1: Breaking The Roof
This is my house in mid-March 2012. The snow had melted; the sky still had a tinge of grey to it, but blue was around the corner and with it the sun, the green grass, cherry blossoms and probably a lot of ladybugs (bugs in general deserve a post of their very own).
I didn’t own the house yet. The previous owner was giving us a tour when I took this picture. I knew the house well enough as a casual visitor. I had known the owner’s twin sons for the past fifteen years or so. Now grown, they lived in the city I was moving back home from; back to their house; back down the street from my parents, just a ten minute away.
I asked him why the roof over the covered porch was crooked. He said he didn’t know.
Fast forward to May 2014; the house was mine. I had lived in it for the past year and a half. I had shoveled the driveway; I had cut the grass; I had renovated and I redecorated. In the bitter winter of 2013, I had watched the ice build up in the valleys and leak into my beautiful shiny thing. Come spring, I watched the gutters sprout saplings and melt water flood down at all angles except, of course, the one they were supposed to.
I called a half dozen gutter repair contractors, settled on a good one and got the gutters changed. He did the whole house except for the downspout on the covered porch. He said he would come back when I fixed the porch roof because he refused do the hack job it required otherwise.
This was going to be a painful job. I asked my dad to help. He likes the painful ones. It gives him something to gripe about.
We dug a hole.
We placed footing.
We dropped a son0tube in.
We mixed the concrete.
We buried the tube. The shovel kept hitting something right beside the tube. Probably a rock, we said. We dug around. It wasn’t a rock.
I found out why the roof was slanted. The post had rotted to about a two-inch core. All the while, it had sat about three feet from its intended base: a re-bar in concrete. It didn’t help that the old downspout came down the post and drained into a reservoir around it. Luckily the gutters were not very good and had to be replaced. If they had worked properly, the porch roof would have collapsed by now.
2: Fixing the Roof
We jacked up the roof with a car jack and a 4×4 post. We put a second post beside the 4×4 post just in case. In total we jacked up the roof about a foot. This caused some noticeable separation from the house (about two inches) and cracked some of the board and baton finish on the side. It also increased the problem on top; the reason we put the new gutters on in the first place: water coming into the house.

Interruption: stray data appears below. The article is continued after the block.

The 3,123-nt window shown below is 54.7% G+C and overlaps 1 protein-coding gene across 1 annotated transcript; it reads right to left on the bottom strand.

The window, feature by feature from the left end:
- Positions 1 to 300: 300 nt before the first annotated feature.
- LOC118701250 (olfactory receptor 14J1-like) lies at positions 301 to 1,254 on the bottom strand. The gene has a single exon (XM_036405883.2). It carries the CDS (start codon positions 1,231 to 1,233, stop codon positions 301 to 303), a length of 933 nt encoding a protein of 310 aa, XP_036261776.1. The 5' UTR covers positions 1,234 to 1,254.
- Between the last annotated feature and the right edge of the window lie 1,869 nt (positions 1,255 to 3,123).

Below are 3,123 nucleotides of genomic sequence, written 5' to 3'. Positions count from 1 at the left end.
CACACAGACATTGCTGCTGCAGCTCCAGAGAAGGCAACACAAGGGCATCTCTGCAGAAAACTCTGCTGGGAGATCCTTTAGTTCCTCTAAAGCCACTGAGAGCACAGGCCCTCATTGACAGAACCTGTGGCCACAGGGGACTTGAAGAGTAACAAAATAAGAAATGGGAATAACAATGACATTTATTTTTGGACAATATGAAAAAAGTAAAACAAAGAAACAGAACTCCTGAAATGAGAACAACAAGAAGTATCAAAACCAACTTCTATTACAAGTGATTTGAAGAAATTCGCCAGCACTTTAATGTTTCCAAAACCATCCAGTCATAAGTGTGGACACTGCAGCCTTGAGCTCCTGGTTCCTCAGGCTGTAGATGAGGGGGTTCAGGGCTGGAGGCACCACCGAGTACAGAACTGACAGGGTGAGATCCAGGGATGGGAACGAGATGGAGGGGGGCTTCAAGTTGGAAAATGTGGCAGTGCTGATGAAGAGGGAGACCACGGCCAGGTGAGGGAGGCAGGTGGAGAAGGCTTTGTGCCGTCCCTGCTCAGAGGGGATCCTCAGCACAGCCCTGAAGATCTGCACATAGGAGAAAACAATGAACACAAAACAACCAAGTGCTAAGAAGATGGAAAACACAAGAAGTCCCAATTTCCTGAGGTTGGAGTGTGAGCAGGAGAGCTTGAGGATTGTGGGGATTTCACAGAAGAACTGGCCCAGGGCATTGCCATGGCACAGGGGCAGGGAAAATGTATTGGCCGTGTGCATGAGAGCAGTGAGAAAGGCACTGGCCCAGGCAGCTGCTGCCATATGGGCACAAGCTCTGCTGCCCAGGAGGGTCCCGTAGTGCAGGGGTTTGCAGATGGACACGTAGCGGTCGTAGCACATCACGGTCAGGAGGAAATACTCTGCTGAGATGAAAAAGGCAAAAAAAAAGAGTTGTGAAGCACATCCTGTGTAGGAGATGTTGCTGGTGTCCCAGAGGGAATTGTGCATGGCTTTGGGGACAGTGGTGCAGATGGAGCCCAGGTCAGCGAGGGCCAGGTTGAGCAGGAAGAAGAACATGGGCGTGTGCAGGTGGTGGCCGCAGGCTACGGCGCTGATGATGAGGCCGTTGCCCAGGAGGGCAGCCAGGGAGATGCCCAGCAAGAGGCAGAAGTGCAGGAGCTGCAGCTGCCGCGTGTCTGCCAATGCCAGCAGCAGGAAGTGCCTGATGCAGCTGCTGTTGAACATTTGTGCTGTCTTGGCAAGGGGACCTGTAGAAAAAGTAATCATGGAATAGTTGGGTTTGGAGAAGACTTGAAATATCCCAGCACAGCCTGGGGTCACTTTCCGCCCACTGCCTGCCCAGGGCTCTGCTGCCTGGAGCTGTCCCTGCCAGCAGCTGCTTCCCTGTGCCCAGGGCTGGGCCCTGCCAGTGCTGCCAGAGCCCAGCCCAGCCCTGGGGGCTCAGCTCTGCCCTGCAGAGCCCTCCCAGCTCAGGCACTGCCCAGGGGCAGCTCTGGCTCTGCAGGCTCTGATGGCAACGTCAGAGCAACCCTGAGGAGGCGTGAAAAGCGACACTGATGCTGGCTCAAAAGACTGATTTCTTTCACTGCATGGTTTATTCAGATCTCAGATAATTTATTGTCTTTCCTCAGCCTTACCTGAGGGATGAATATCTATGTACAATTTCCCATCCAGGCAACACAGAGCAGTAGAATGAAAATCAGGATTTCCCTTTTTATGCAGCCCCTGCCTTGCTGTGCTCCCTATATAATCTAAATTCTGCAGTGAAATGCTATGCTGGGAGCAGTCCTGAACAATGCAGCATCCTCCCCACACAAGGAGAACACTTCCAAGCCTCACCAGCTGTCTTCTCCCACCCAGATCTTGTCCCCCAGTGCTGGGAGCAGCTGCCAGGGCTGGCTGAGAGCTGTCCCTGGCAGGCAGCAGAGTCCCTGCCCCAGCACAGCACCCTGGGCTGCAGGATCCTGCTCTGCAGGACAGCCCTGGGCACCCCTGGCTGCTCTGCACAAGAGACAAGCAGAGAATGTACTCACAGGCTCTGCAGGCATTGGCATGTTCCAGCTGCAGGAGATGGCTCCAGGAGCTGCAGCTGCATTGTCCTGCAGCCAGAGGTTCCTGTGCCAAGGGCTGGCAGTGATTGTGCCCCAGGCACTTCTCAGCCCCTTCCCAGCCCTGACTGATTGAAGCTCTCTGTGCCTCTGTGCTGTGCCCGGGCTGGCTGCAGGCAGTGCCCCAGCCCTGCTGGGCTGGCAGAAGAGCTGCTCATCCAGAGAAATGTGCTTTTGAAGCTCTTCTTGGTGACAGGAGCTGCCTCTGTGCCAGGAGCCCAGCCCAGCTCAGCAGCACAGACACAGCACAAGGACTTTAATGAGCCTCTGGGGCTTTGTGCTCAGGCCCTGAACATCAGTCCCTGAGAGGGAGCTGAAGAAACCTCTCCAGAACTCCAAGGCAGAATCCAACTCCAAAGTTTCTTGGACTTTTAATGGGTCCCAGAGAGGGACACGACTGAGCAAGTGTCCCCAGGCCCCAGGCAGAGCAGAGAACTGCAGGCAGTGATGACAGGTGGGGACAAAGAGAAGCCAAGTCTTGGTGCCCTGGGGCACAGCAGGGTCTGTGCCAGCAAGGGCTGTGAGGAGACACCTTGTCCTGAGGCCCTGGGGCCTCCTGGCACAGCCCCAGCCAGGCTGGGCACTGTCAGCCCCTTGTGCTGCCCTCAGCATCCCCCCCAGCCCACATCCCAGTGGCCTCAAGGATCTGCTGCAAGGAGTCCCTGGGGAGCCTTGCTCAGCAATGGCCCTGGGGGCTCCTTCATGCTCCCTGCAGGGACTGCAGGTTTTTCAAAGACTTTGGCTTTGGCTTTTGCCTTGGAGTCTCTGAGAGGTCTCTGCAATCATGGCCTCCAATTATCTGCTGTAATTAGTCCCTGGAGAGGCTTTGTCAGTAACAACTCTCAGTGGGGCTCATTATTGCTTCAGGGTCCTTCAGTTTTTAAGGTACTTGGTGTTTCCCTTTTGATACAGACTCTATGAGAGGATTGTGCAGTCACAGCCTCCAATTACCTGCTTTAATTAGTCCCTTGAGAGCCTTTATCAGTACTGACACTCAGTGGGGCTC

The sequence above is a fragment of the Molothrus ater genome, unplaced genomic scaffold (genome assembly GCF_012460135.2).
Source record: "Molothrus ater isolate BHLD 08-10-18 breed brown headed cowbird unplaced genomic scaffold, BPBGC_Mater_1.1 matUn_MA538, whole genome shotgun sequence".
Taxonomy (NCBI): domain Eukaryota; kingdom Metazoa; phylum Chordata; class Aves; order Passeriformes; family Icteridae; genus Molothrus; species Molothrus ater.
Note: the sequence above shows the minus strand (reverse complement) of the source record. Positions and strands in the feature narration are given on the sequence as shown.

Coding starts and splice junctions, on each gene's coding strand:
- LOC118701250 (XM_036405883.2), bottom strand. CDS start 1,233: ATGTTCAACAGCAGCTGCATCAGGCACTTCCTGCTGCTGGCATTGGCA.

The porch roof and the house roof should be connected with a seamless weather-proof finish. They weren’t. Jacking up the roof meant the valley between the house and the porch was even worse.
I posted some videos of me awkwardly talking about the water damage, the Ash post, and the broken board and baton.
I like how nervous I sound. It adds to the charm. I imagine this is how I sounded at 16 (through 26) when talking to girls.
With the roof level, we had some small jobs to take care of and one big one. The valley had to be filled and sealed. I called my buddy Andrew. He gave the roof a good once over and said best thing to do (for him) would be to pay him lots of money and he would put a super nice roof on the house for me.
I asked him what would be the second best thing.
He said tear up what’s there about two rows up and three rows down, put in an aluminum valley, cover the valley with some weather shielding and place new shingles on top.
The roof while not a great shingle is still relatively new, it really isn’t worth tearing it off and putting something cheap on it. But, he warned, the new shingles might not match.
This sounded like a good plan to me. It had all the elements of sounding like it would work and costing enough to be affordable. It’s also my first full time-lapse video available here.
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